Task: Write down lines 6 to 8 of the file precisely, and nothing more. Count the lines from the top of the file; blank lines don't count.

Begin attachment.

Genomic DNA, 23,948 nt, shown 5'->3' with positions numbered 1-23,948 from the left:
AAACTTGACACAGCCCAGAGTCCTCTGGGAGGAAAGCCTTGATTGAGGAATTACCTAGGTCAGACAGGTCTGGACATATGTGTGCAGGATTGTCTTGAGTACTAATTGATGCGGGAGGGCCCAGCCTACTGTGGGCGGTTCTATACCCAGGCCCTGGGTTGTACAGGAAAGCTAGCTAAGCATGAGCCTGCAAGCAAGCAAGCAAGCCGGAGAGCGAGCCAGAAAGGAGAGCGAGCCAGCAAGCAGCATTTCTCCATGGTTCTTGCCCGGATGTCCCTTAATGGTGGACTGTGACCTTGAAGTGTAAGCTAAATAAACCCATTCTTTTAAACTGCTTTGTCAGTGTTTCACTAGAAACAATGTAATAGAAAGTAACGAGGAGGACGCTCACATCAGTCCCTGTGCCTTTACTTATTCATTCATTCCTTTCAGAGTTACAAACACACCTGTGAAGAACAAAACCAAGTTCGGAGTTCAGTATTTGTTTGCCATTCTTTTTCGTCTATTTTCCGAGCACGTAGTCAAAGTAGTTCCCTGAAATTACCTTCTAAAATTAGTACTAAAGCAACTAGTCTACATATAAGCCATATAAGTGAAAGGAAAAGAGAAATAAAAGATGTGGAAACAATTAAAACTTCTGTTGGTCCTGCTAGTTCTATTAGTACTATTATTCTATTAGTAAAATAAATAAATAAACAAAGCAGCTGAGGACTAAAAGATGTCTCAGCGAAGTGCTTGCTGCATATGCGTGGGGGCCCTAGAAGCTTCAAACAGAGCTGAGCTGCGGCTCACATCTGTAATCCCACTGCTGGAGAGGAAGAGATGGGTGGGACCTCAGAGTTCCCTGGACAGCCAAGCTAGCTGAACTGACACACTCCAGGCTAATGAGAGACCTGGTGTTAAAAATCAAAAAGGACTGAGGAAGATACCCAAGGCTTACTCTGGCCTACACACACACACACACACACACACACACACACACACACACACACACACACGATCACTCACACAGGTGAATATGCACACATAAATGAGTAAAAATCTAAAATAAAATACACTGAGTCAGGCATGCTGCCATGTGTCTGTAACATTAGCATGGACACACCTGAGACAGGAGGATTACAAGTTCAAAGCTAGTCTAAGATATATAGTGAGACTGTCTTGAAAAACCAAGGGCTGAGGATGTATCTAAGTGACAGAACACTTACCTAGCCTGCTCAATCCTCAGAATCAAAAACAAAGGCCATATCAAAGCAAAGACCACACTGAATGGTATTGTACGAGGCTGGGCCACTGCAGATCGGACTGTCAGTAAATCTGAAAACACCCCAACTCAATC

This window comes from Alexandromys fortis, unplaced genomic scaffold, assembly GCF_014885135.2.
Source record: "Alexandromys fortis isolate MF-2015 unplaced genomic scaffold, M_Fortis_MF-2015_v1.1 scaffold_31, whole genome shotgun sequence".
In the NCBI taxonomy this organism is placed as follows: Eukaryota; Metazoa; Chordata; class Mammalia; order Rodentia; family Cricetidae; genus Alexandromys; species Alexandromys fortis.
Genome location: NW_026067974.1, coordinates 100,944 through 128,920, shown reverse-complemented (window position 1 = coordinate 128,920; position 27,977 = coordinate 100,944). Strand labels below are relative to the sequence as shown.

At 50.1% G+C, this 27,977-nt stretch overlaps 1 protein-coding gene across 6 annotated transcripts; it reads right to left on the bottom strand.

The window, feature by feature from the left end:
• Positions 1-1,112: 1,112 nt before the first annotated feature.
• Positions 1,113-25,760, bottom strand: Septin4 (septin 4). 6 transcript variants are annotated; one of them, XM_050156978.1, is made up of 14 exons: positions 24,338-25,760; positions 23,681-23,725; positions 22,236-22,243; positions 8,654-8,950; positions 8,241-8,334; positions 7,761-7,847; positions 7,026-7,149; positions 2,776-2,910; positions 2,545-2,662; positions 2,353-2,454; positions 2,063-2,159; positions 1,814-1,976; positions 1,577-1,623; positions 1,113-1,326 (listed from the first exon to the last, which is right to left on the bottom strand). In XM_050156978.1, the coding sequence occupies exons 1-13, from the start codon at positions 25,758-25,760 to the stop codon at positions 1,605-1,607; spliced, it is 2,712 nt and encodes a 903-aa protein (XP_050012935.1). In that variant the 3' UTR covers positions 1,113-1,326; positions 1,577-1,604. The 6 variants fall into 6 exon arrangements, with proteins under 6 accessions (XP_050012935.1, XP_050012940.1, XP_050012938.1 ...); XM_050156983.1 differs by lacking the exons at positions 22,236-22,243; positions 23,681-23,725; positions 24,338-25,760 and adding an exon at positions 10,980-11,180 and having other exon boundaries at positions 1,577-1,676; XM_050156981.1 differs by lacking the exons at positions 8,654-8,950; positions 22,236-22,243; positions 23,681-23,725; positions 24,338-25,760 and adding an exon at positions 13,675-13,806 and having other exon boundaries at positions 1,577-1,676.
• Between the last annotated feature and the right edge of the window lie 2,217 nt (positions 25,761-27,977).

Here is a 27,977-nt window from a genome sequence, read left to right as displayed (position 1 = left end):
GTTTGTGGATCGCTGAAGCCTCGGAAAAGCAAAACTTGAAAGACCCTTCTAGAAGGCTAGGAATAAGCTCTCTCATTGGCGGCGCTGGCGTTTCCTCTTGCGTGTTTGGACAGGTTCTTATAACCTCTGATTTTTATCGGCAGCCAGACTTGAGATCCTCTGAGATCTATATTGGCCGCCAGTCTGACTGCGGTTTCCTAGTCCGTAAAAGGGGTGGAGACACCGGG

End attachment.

Genome location: NW_026067974.1, coordinates 100,944 through 128,920, shown reverse-complemented (window position 1 = coordinate 128,920; position 27,977 = coordinate 100,944). Strand labels below are relative to the sequence as shown.

At 50.1% G+C, this 27,977-nt stretch overlaps 1 protein-coding gene across 6 annotated transcripts; it reads right to left on the bottom strand.

The window, feature by feature from the left end: